I was vaguely surprised that I wasn't crying. It seemed there was a small but crucial distance between me and what was happening. I was grateful for that. "Let's sit down."
Tara followed me. "Living in 1800 Main and trading up for a rich guy like Jack Travis . . . you sure landed on your feet, Ella."
"I didn't start going out with Jack because of his money," I protested.
Tara laughed. "If you say so, I believe it. Although you got this apartment from him, didn't you?"
"It was a loaner," I said. "But now that you're back and I'm not taking care of Luke anymore, I'm going to live somewhere else. I'm not sure where yet."
"Why can't you keep staying here?"
I shook my head. "It wouldn't feel right. But I'll figure it out. A more important question is, where are you staying from now on? What are you and Luke going to do?"
Tara's expression became guarded. "I've got a nice house not far from here."
"Mark arranged it for you?"
The conversation went on for a little while, with me trying to nail down any specifics of Tara's situation: her plans, her situation, how she was going to get money. She didn't want to answer me. Her evasiveness was maddening.
Sensitive to the tension between us, or perhaps tiring of the unfamiliar arms, Luke began to writhe and fret. "What does he want?" Tara asked. "Here, take him."
I reached out for the baby and settled him against my shoulder. He went quiet and sighed.
"Tara," I said carefully, "I'm sorry if you think I overstepped by getting that promissory contract from Mark Gottler. But I did it for your protection, to get you and Luke some kind of guarantee. Some security."
She gazed at me with baffling serenity. "I have all the security I need. He promised to take care of us, and I believe him."
"Why?" I couldn't help asking. "Why are you so willing to take the word of a man who runs around on his wife?"
"You don't understand, Ella. You don't know him."
"I've met him, and I think he's a cold, manipulative as**ole."
That made her temper flare. "You're always so smart, aren't you, Ella? You know everything, don't you? Well, how about this? . . . Mark Gottler isn't Luke's father. He's covering for the real father."
"Who is it, Tara?" I asked with weary anger, covering the back of the baby's head with my hand.
I was silent, staring at her. I saw the truth in her eyes. "Noah Cardiff?" I asked hoarsely.
Tara nodded. "He loves me. He is loved by tens of thousands of people, he could have anyone, but it's me he wants. Or do you think it's impossible for a man like that to love me?"
"No, I . . ." Luke was falling asleep. I stroked his small back. Luke . . . his favorite disciple.
"What about his wife?" I had to clear my throat before continuing. "Does she know about you? About the baby?"
"Not yet. Noah's going to tell her when the time is right."
"When is that? " I whispered.
"Some time in the future, when his kids get a little older. He's got too many responsibilities now. Noah's real busy. But he's going to work it all out. He wants to be with me."
"Do you think he'll ever risk his public image by getting a divorce? And how often will he see Luke? "
"Luke's going to be little for a long time. He won't need a father 'til he's older, and by then Noah and I will be married." She frowned as she saw my face. "Don't look at me like that. He loves me, Ella. He promised to take care of me. I'm safe, and so is the baby."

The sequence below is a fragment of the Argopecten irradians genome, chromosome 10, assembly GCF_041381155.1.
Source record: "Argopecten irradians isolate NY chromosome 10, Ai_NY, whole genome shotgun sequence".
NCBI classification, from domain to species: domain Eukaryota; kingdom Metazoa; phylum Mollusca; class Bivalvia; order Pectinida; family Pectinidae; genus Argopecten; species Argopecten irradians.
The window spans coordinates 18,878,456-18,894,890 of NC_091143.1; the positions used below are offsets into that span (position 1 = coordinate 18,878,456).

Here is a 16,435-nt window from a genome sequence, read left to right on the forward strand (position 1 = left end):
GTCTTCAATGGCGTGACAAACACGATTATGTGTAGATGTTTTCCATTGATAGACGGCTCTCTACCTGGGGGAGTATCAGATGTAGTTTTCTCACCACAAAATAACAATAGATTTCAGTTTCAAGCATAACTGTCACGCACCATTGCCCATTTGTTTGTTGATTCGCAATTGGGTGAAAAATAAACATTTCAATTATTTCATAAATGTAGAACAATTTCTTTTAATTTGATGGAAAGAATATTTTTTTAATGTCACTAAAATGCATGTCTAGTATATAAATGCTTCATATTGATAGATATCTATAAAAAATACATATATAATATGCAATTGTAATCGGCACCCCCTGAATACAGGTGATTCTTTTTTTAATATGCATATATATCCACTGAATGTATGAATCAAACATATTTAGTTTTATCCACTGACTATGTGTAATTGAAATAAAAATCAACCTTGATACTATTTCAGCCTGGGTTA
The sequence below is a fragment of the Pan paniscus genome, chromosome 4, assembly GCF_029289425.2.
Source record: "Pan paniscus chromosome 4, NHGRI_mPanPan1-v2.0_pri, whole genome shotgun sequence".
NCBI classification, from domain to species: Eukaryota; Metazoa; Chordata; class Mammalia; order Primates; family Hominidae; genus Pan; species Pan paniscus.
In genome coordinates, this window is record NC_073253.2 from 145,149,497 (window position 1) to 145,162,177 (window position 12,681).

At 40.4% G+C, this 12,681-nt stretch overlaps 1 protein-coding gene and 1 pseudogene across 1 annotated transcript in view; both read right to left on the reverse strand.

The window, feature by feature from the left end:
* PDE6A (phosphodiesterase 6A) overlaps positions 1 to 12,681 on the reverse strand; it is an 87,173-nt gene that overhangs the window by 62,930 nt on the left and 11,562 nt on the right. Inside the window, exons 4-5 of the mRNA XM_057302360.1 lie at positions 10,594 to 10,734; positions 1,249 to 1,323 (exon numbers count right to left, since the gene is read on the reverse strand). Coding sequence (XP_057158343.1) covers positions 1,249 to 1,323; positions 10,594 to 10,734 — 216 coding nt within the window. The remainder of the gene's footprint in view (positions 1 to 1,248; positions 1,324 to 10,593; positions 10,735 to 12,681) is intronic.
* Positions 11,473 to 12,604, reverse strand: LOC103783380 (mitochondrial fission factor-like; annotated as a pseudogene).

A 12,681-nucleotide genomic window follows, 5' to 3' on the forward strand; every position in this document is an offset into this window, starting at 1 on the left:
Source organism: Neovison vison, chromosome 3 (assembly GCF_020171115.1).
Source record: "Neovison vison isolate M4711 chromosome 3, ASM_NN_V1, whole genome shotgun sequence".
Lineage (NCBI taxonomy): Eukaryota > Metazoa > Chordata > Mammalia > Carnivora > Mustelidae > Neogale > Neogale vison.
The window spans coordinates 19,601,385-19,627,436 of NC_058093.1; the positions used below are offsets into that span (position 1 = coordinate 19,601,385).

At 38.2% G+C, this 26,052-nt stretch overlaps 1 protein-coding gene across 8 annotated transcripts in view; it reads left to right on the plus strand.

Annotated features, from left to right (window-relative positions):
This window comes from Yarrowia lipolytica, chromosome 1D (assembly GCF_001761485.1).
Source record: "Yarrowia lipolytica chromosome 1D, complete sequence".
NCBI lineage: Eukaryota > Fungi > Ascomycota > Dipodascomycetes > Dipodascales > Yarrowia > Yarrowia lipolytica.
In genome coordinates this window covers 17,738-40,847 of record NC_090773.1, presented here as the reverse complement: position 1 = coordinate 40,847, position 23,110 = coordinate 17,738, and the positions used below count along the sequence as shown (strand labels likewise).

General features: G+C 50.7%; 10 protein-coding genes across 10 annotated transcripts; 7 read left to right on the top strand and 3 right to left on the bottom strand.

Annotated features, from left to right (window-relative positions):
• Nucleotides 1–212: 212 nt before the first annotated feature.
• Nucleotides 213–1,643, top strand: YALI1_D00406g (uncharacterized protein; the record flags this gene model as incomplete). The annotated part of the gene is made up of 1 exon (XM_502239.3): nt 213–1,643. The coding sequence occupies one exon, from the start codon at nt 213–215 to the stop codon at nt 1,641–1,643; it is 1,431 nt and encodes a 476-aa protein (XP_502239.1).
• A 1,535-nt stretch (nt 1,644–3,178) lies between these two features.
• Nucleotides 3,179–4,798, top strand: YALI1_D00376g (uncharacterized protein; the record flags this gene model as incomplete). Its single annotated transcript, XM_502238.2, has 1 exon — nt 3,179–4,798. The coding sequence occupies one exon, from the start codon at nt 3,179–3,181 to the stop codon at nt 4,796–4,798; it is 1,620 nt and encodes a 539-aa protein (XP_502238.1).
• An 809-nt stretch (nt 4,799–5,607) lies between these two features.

"Maybe you feel safe, but you're not. You have nothing to bargain with. He can dump you at any time and leave you high and dry."
"And you think you've got a better deal with Jack Travis?" she asked. "What do you have to bargain with, Ella? How do you know you won't get dumped? At least I've got Noah's baby."
"I'm not dependent on Jack," I said quietly.
"No, you don't depend on anyone. You don't trust anyone or believe in anything. Well, I'm different. I don't want to be alone—I need a man, and there's nothing wrong with that. And Noah's the best man I've ever known. He's good and smart, and he prays all the time. And I bet he's got more money than Jack Travis, and he knows everyone, Ella. Politicians and business people, and . . . just everyone. He's amazing."
"Will he put any of his promises in writing?" I asked.
"That's not what our relationship is about. A contract would make it cheap and ugly. And it would hurt Noah's feelings if he thought I didn't trust him. He and Mark know that contract was something you pushed for, not me." Reading my expression, she tried to set her mouth against a quiver of frustration. Tears weighted the delicate rims of her lower lids. "Can't you just be happy for me, Ella?"
I shook my head slowly. "Not like this."
She dashed at the moisture beneath her eyes with her fingertips. "You try to control people just like Mom does. Do you ever think about that?" Standing, she reached for Luke. "Give me the baby. I've got to go. I have a car and driver waiting."
I surrendered Luke, who had fallen asleep, and gathered up the diaper bag, tucking the board book inside. "I can help you get the stroller down to the car—"
"I don't need it. I've got a whole nursery filled with brand-new baby stuff."
"Don't leave angry," I said, suddenly breathless, my chest filled with cold, dry pain.
"I'm not angry. It's just. . ." She hesitated. "You and Mom are toxic to me, Ella. I know that's not your fault. But I can't see either of you and not remember the hell of our childhood. I need to fill my life with positive things. From now on it's going to be just me, Noah, and Luke."
I was so stricken that I could hardly speak. "Wait. Please." I leaned over the carrier and clumsily pressed my lips to the sleeping baby's head. "Goodbye, Luke," I whispered.
And then I stood back and watched my sister carry Luke away. She took him onto the elevator, and the doors opened and closed, and they were gone.
Moving like an old woman, I went back into the apartment. I couldn't seem to think of what to do. Mechanically I wandered into the kitchen and began to make tea that I knew I wasn't going to drink.
"It's over," I said aloud. "It's over."
Luke would wake up and I wouldn't be there. He would wonder why I had left him. The sound of my voice would fade from his memory.
My boy. My baby.
I accidentally scalded my fingers with the hot water, but the pain didn't really register. Some part of my mind worried over how badly I was dissociating. I wanted Jack . . . he might know how to break through the layers of ice around me . . . but at the same time, the thought of being with him filled me with dread.
I changed into my pajamas, and for the rest of the afternoon I watched TV without seeing or hearing anything. The phone rang, and the answering machine picked up. Before I glanced at the caller ID, I knew it was Jack. There was no way I could talk to him, or anyone, at the moment. I turned the volume down completely.